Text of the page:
WordPress is, by any fair standard, a revolution. WordPress powers 25% of all sites on the Web, and it holds a 59% market share among all content management systems (CMS).
More than 40,000 plugins, at least 10,000 themes, hundreds of thousands of “WordPress developers,” and thousands of hosting companies have all been inspired by WordPress. The most well-known of these is WPEngine, which has raised more than $41MM and boasts more than 23,000 customers and 200,000 sites. In 2012, Automattic, the for-profit hosting firm that supports the open-source WordPress project, hosted more than 70 million websites, generated over $45 million in revenue, and had funded over $317 million at a valuation of more than $1 billion.
Hosting, Google AdSense, WordPress themes, premium accounts, web hosting referrals, support, guided transfers, vaultpress (backups), videopress, akismet, and other income-generating services are only a few of WordPress.com’s many revenue streams.
Why would we ever have reason to think that WordPress won’t continue to be the leading web hosting platform of the future with this much momentum and an ecosystem that’s bigger than the population of Iceland engaged in its success?
Naturally, there are well-funded businesses on this list like Squarespace, which has a 0.4% online market share, $78 million in funding, and a valuation of more than $500 million. While Squarespace and Wix on the list below will continue to compete with Automattic, I’d argue that a much larger shift may be on the horizon.
Though GitHub Pages has a little more than 700K sites and WordPress has over 70MM, both platforms are rapidly expanding, and GitHub Pages’ publishing model is fundamentally superior to WordPress in many ways. If WordPress is unable to catch up to the accelerating static site paradigm, its enormous PHP ecosystem will be its undoing.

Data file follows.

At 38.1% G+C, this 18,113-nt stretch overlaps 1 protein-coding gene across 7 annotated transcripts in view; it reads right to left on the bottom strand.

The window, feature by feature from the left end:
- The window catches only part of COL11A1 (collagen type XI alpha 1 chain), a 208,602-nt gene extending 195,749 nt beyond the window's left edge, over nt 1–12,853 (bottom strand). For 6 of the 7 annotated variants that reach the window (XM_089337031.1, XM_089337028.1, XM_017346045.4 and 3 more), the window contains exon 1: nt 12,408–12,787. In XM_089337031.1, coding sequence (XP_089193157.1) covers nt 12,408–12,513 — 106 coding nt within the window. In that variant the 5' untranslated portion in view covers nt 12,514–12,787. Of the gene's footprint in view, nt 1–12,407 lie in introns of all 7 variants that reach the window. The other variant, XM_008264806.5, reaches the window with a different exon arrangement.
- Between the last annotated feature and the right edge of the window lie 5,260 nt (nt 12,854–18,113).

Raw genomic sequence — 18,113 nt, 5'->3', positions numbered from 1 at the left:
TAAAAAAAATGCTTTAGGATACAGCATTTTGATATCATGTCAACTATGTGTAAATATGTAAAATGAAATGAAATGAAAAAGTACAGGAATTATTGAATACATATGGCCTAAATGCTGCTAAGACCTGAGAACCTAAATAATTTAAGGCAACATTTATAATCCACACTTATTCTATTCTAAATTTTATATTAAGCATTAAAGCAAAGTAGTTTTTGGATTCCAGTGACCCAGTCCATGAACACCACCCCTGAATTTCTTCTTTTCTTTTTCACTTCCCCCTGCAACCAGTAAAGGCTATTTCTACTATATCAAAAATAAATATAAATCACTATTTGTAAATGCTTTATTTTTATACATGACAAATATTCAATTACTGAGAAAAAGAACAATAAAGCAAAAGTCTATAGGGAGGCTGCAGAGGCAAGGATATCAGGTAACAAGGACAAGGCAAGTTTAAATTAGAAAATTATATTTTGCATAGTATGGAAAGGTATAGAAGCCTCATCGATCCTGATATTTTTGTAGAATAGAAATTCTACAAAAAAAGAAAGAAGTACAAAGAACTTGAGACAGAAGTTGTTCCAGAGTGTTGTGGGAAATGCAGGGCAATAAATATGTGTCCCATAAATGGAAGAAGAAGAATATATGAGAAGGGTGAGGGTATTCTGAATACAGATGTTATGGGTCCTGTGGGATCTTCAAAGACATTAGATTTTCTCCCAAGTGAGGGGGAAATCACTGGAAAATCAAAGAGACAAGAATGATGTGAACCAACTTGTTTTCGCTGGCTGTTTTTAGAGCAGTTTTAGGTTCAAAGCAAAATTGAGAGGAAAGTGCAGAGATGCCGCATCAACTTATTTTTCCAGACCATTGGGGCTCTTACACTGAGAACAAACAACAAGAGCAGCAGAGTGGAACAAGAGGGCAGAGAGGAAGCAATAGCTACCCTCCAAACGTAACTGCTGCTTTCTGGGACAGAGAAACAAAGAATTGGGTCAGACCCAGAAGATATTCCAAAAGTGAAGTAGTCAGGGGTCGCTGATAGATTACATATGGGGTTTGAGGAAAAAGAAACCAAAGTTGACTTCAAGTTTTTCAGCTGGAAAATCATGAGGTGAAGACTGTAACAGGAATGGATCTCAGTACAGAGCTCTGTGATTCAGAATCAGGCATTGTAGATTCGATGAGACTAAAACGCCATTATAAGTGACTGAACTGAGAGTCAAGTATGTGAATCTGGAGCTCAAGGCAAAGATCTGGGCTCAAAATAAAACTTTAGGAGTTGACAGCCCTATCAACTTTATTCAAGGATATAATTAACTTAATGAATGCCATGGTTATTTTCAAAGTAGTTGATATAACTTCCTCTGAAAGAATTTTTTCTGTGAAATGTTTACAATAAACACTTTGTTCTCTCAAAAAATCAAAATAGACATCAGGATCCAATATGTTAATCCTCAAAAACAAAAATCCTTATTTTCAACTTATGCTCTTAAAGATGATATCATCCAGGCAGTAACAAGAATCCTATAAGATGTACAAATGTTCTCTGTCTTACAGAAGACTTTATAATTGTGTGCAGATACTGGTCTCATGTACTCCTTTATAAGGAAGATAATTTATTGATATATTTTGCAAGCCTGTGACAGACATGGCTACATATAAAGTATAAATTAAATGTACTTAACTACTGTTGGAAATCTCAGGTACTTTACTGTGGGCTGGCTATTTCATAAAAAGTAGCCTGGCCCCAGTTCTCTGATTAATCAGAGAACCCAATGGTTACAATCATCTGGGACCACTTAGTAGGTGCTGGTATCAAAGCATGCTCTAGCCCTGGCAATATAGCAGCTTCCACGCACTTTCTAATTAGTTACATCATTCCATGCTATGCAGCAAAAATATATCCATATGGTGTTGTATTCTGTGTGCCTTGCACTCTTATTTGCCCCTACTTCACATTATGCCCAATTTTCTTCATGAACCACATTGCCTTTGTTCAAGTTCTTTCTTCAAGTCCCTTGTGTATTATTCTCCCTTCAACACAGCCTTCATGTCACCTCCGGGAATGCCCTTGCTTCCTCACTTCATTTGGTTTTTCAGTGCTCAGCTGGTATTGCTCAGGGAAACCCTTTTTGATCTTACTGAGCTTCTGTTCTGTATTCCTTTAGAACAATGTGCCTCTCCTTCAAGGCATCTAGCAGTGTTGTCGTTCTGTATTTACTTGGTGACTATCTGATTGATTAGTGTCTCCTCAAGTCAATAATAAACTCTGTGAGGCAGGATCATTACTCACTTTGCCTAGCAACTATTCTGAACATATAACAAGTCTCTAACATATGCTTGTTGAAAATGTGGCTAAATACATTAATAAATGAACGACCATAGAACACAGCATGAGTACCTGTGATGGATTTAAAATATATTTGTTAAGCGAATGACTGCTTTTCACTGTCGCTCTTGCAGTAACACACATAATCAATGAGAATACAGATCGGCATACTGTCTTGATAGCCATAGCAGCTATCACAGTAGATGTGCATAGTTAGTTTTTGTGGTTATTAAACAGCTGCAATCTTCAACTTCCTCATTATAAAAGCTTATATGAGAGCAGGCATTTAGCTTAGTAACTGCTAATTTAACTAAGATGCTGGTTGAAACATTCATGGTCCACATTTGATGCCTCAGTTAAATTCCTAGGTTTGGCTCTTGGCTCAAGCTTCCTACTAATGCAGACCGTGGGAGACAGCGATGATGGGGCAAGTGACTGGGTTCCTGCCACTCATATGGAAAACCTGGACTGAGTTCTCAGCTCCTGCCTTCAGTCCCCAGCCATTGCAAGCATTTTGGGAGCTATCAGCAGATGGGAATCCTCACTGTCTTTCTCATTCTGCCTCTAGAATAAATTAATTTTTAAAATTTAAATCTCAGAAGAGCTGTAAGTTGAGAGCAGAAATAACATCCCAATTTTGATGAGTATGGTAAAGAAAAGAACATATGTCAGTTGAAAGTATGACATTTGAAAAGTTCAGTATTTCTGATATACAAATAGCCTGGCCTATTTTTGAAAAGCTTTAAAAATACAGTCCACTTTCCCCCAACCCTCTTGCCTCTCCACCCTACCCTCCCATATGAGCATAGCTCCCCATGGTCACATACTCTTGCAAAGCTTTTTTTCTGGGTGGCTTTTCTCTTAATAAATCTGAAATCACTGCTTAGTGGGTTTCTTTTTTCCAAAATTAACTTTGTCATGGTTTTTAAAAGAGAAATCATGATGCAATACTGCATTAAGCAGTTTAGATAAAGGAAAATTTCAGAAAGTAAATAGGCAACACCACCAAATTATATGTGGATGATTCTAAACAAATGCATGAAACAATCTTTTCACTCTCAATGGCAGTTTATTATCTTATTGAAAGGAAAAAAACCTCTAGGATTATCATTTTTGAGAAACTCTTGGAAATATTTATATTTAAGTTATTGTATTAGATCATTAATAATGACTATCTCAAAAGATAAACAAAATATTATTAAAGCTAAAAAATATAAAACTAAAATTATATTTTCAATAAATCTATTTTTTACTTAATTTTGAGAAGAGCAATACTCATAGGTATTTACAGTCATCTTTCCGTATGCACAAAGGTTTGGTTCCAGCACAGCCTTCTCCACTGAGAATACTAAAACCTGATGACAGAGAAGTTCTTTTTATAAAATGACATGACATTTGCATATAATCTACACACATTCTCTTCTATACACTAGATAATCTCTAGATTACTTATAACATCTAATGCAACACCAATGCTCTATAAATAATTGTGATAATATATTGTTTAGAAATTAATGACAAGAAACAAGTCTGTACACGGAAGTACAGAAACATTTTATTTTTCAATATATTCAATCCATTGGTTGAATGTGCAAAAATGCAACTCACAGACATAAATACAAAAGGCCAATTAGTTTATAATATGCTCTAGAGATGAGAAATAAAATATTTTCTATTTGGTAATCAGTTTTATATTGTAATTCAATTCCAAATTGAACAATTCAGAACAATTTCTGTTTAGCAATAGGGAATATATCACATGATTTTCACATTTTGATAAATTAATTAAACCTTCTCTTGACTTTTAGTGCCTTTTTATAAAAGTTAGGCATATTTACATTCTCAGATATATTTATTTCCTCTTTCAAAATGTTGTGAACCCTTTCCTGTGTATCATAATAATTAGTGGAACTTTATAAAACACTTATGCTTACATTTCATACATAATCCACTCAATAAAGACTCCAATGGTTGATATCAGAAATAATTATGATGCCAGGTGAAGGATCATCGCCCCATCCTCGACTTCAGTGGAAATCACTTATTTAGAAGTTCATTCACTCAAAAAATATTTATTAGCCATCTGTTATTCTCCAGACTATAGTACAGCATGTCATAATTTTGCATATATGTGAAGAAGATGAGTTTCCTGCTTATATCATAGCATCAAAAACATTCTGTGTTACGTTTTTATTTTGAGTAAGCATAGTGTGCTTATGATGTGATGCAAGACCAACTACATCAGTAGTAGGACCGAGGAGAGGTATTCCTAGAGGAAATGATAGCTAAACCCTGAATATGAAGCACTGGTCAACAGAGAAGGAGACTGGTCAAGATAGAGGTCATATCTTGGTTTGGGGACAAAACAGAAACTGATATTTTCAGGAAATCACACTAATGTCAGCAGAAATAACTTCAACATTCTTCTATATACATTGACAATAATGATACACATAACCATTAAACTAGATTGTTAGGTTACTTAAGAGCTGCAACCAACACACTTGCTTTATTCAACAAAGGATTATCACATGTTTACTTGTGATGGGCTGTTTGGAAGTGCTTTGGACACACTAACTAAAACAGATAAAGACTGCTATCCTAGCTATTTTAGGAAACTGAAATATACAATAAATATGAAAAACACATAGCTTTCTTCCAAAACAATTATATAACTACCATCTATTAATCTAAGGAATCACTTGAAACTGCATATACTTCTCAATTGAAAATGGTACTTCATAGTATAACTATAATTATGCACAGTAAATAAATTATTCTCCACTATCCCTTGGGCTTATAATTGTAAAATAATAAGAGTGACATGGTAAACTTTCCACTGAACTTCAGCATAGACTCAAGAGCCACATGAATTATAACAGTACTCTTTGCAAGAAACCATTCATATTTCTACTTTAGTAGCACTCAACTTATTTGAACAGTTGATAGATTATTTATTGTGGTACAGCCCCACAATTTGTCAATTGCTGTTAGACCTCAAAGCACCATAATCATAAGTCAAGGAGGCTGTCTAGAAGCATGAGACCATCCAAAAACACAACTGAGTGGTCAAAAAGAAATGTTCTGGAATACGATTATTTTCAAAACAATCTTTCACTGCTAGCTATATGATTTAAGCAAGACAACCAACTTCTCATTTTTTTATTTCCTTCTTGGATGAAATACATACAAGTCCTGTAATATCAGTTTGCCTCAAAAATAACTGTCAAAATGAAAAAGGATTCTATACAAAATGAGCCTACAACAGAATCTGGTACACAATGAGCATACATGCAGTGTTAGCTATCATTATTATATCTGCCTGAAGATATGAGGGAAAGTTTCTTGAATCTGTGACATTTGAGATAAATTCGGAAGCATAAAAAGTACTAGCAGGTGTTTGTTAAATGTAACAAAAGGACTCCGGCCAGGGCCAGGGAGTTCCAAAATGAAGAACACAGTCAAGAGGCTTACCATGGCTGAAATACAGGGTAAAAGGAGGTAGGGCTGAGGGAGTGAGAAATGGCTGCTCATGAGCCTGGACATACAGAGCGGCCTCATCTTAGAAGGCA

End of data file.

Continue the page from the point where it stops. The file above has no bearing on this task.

Best WordPress Themes may be broken down into 5 essential parts: A CMS, often known as an admin portal, is followed by a template engine, plugins, themes, and hosting.
For the time being, static site generators are still primarily a developer tool, hence why I highlighted “developers.” To move them along the maturity curve into the world of the hobbyist publisher, they need to follow the same path that WordPress has so indelibly trodden. That is, any given static site generator needs a lightweight content editor (I’m loath to say CMS if only for the irony it elicits), and a possibility for independent developers to produce themes and plugins for the SSG in question. What’s left then is smart hosting, and that’s where companies like Aerobatic (where I’m a co-founder), GitHub Pages, and others come into the picture. (By the way, in my opinion, a smart hosting company in this static world does much more than just host sites, but we’ll save that for another post — you can see Aerobatic’s docs for examples of what smart looks like in the meantime).
Static site generators’ peculiarities and difficulties with creating and editing will inevitably be resolved quickly, and emerging alternatives to WP Engine and WordPress.com that allow this static shift will appear. Will WordPress and WP Engine be able to adjust to the resurgence of static websites? One may contend that WP Engine’s entire value proposition revolves around WordPress’ flaws—slow speed, widespread security risks, and a semi-technical user base that simply wants those difficulties to go away. Will WP Engine and their competitors have the drive to change?
WordPress Is Not Stupid
So, yes. Perhaps you believe that the future is fixed. The WordPress team is not stupid, and they are not standing still. You may also think that it will be very difficult for WordPress to transition those self-described WordPress developers to something other than PHP. With the release of Calypso, they fully rewrote the WordPress admin portal using NodeJS and ReactJS, resulting in STATIC output!
What about the template engine itself, given that the WordPress admin portal is now static? And what would it imply for the plugin and theme ecosystem? The future of the web publishing industry depends on the answer to this multibillion dollar question.
Without a doubt, WordPress themes will look very different in five years. With such change on the horizon, Jekyll, Hugo, and other static site generators, as well as astute hosting businesses like Aerobatic and many more, have a huge chance. The end of WordPress? Despite the clickbait post title, that is highly unlikely with $140 million in funding; however, Squarespace has demonstrated that you only need 0.4% of the market to be worth > $500 million.
There are numerous opportunities for startups that are willing to make bold decisions without having to worry about upsetting hundreds of thousands of developers in this enormous and expanding market.
WordPress is one of the most popular CMS platforms among developers and users. Will you consider using it for future projects? Let us know in the comments section below.